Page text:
Some time ago, I read a New York Times Opinionator piece, “Class Struggle in the Sky.” Reading about the growing class divisions was particularly disheartening because I spent a fair amount of my childhood traveling in first or business class enjoying the extra leg room, the doting attention of the airline staff, and generous snack and meal offerings. The notion that oppressive dynamics were creeping into a realm that provided me with such fond memories of leisure made me very uncomfortable.
By the time I finished college, I had visited all continents but Antarctica. I absolutely love traveling, experiencing new cultures, and being (ever so comfortably) transported to new worlds different from my worlds in Boston, MA for undergraduate and Long Island, NY, where I grew up. My parents emigrated from the Caribbean so my sisters and I were accustomed to spending summers in the Caribbean with our relatives. Our travels were not just limited to the Caribbean; we also visited Southeast Asia, Europe, and South America. While in college, I traveled to and lived in South Africa, Australia, and Greece. All of these experiences not only exposed me to a variety of different cultures but also exposed me to the views foreigners held of Americans, particularly Black Americans. Oftentimes in my travels, I was the only one or one of a very small few, and those few were usually my family members.
What is particularly funny is that I traveled in much greater comfort with my family than on the trips arranged through my university. One time, I was explaining to my sister how my Australia program arranged for all of us to travel in economy. As I was relaying this information, she grimaced and recommended that I trade in my ticket for a first or business class seat instead of riding in “cattle class” like everyone else. As children, we viewed traveling in economy as a punishment.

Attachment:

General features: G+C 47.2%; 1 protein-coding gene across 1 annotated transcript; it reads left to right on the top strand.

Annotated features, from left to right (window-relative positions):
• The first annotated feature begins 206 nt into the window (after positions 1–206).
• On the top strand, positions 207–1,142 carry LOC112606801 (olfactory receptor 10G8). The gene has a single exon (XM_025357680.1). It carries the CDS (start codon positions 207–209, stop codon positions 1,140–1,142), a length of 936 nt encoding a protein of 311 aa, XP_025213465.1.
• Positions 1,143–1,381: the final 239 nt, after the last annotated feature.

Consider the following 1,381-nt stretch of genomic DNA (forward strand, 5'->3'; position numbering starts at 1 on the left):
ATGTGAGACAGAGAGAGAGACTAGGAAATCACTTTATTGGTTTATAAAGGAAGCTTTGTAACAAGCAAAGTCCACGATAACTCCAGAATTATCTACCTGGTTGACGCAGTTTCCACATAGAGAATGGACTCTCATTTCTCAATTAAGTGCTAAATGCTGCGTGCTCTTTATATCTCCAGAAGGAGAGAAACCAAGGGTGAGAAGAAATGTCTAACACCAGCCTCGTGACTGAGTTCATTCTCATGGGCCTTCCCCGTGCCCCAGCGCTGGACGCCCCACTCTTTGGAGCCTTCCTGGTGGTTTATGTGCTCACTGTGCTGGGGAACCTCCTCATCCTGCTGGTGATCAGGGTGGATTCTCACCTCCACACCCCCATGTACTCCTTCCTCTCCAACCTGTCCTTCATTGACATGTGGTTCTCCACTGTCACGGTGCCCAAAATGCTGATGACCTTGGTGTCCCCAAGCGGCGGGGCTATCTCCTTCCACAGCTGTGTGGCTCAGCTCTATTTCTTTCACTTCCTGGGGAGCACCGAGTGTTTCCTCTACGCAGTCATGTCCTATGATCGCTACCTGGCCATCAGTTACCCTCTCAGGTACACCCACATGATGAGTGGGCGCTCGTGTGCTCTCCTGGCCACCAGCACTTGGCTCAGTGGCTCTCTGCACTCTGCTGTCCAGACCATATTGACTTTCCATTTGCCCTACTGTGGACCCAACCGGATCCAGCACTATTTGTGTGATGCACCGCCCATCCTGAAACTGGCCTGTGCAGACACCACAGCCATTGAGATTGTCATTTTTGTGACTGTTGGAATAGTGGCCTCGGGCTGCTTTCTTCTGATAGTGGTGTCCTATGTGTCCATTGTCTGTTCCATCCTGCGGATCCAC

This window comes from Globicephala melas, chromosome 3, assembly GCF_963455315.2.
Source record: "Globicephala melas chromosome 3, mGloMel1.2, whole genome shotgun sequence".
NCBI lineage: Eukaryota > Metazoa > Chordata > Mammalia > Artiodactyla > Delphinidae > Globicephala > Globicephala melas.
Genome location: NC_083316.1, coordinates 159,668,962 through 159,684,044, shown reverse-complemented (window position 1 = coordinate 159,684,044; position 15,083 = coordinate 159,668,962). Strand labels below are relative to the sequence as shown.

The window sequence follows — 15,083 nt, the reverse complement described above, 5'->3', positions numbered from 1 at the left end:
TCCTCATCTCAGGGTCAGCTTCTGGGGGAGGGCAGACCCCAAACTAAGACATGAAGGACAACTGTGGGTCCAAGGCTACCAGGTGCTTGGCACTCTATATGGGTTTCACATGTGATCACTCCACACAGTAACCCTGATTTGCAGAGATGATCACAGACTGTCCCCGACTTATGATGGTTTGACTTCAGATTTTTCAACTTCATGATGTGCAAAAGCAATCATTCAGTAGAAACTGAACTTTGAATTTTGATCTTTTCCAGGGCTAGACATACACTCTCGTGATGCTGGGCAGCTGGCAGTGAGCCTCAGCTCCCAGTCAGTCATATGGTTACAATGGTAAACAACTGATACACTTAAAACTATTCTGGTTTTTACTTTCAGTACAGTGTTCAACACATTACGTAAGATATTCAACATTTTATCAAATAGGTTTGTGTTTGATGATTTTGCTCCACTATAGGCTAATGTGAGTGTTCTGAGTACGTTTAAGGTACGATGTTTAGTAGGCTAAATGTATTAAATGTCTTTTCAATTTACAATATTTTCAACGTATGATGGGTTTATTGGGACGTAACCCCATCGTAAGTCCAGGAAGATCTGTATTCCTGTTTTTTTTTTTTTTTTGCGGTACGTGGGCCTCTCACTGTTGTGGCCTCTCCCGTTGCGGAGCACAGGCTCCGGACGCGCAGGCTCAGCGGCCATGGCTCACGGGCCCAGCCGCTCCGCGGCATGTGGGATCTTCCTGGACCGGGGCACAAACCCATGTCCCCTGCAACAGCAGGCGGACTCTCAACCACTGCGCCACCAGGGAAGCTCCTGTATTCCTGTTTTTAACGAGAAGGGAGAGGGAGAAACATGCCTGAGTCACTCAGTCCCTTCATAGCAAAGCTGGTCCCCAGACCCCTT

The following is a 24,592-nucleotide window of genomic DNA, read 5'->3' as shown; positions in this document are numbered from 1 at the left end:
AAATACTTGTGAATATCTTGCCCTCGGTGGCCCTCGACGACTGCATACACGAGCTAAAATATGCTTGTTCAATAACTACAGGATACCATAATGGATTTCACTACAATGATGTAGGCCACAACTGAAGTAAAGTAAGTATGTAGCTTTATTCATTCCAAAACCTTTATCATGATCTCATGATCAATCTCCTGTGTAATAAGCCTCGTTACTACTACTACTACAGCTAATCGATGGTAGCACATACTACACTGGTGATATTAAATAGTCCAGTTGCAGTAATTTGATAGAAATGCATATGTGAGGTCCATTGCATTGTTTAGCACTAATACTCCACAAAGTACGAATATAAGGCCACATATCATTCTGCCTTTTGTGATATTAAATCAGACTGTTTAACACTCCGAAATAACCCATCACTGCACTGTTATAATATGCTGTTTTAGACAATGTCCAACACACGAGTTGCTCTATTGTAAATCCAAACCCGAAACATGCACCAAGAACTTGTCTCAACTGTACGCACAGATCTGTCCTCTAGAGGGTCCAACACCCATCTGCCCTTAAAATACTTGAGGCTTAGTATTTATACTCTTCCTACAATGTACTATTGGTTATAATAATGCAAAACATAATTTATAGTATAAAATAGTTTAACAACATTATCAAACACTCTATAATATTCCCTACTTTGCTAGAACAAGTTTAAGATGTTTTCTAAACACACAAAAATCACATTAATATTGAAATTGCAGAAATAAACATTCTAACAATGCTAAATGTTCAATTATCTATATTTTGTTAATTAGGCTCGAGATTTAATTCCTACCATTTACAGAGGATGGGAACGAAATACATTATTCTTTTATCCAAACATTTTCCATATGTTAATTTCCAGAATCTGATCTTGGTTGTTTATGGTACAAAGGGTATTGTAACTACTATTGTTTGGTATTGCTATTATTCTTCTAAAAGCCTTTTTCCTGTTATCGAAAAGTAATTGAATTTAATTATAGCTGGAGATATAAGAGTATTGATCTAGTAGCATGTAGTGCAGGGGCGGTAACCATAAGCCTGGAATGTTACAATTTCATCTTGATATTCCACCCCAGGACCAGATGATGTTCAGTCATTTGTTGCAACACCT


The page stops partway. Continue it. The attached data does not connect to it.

Despite my relative privilege traveling, there was an underlying story about class that I often preferred not to disclose. Traveling in first or business class was a perk of my father’s position within the airline. However, my father was neither a captain nor an esteemed airline executive. He was a cleaning agent, the lowest on the proverbial rung. His daily work involved cleaning the cabin from top to bottom using harsh chemicals and solvents, wearing a uniform with his name clearly identified, and coordinating a team of other working-class Caribbean men and women whose job it was to clean up after all of us travelers.
Although his work was long and hard, he believed the benefits outweighed the costs as his position afforded us the opportunity to travel all over the world. As stand-by passengers, we could have been subject to class-based discrimination because our tickets were non-revenue generating; luckily, my dad’s charm and wit often ensured that we received the best possible treatment from all airport staffers. We were able to very seamlessly blend in with other first and business class passengers who likely paid full price for their tickets.
Once we landed in our desired destination, it did not matter that we were the last to board the plane or the most well-dressed (a requirement of airline staff members and their companions when traveling on non-revenue tickets). I guess what most startled me about the NYT Opinionator piece is that it reminded me of the somewhat hidden class dynamics underlying my childhood flights of fancy. I could ignore the issues and anxieties then, but that time has since come to an end.